description={Ap\'ery's constant}
Terms with a Description
These terms are defined with @index, which doesn’t require the description field but in this case that field has been supplied. Unlike @entry (where the name is either required or inherited from a parent entry), the @index field will assume that the name field is the same as the label if it hasn’t been supplied.
@index{zebra,
  description={African wild horse with black and white stripes}
}

@index{aardvark,
  description={African mammal with tubular snout and long tongue}
}

@index{matriculate,
  description={enrol or be enrolled at a college or university}
}

@index{zither,
  description={type of stringed musical instrument}
}
Topic Terms
These are terms that don’t have a description. Typically these would have child entries but they don’t in this example document. As with @index, the name and description fields are optional but, in this case, if the name field isn’t set, its value is obtained from the plural field. If the plural field isn’t set its value is obtained by appending “s” to the value of the text field. If the text field isn’t set, its assumed to be the same as the label.
@indexplural{example}
@indexplural{matrix,plural={matrices}}
so in the first case (where the label is example) the text field is set to “example” (=label), the plural field is set to “examples” (=text+“s”) and the name is set to “examples” (=plural).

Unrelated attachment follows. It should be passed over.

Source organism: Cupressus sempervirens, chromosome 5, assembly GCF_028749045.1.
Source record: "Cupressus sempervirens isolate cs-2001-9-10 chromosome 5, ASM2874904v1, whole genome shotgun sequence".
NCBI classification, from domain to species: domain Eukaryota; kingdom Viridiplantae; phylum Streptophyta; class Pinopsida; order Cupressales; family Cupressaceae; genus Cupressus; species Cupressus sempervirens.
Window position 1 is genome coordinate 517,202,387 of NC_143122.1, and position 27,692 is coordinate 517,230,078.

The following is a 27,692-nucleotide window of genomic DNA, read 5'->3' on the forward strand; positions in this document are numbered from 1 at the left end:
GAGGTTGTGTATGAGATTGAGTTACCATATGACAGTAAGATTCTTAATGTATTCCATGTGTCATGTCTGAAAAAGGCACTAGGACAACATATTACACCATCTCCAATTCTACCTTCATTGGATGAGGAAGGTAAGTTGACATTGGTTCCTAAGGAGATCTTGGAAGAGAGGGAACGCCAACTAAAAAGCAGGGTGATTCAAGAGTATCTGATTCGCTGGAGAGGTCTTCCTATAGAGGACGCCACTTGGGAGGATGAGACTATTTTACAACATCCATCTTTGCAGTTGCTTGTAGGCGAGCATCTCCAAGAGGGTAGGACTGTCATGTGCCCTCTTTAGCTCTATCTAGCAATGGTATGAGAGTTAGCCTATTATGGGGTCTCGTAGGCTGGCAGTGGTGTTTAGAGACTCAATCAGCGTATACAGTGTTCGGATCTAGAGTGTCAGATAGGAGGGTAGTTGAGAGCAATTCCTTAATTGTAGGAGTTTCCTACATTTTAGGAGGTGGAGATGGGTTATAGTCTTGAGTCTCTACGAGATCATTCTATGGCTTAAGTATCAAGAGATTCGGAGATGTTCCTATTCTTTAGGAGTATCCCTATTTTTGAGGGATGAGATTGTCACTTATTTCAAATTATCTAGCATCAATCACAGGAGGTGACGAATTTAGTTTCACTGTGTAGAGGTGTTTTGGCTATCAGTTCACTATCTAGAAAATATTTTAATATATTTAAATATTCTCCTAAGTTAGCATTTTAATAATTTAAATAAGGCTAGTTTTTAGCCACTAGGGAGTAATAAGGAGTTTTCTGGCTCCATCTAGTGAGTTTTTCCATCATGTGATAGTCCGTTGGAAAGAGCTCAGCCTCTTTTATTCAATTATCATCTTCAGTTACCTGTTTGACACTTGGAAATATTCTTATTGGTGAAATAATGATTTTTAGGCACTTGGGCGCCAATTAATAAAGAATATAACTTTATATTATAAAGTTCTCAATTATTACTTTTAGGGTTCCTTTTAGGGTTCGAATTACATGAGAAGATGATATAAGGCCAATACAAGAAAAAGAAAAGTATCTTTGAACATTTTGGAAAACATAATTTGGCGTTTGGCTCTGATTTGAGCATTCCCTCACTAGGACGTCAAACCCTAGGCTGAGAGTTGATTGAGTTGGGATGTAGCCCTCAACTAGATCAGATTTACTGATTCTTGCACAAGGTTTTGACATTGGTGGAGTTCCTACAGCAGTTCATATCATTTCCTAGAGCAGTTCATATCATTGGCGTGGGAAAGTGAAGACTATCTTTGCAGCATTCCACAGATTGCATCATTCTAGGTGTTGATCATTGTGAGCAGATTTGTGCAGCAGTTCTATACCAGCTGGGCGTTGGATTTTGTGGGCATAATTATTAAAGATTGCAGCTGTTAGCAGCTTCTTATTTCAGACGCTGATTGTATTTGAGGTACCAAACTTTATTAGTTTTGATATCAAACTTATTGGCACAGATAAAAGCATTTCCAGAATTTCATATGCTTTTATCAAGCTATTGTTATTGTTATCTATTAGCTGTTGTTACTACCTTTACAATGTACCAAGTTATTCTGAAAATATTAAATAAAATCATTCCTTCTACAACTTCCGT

Metals
These are entries that have both a description and a symbol. As with the abbreviations I would normally try to match the label with the name, but for illustrative purposes I’ve used “metal-” as a prefix. These terms are defined with @entry that requires both a name (either explicitly set or inherited from a parent) and description. The symbol field is optional.
@entry{metal-lead,
  name = {lead},
  description={heavy metal that's soft and malleable with a low melting point},
  symbol={Pb}
}

@entry{metal-tin,
  name = {tin},
  description={soft, silvery metal with a faint yellow hue},
  symbol={Sn}
}

@entry{metal-zirconium,
  name={zirconium},
  description={grey-white, strong transition metal},
  symbol={Zr}
}
Card Suits
A set of entries defined with @symbol, these are card suit symbols. I’ve decided to prefix the labels for these with “card-” for illustrative purposes, but this maybe useful in case the labels happen to cause a conflict with future additions. (For example, I may decide to add the diamond element to the list of entries).
@symbol{card-spade,
  name={\ensuremath{\spadesuit}},
  description={spade (card suit)}
}

@symbol{card-heart,
  name={\ensuremath{\heartsuit}},
  description={heart (card suit)}
}

@symbol{card-club,
  name={\ensuremath{\clubsuit}},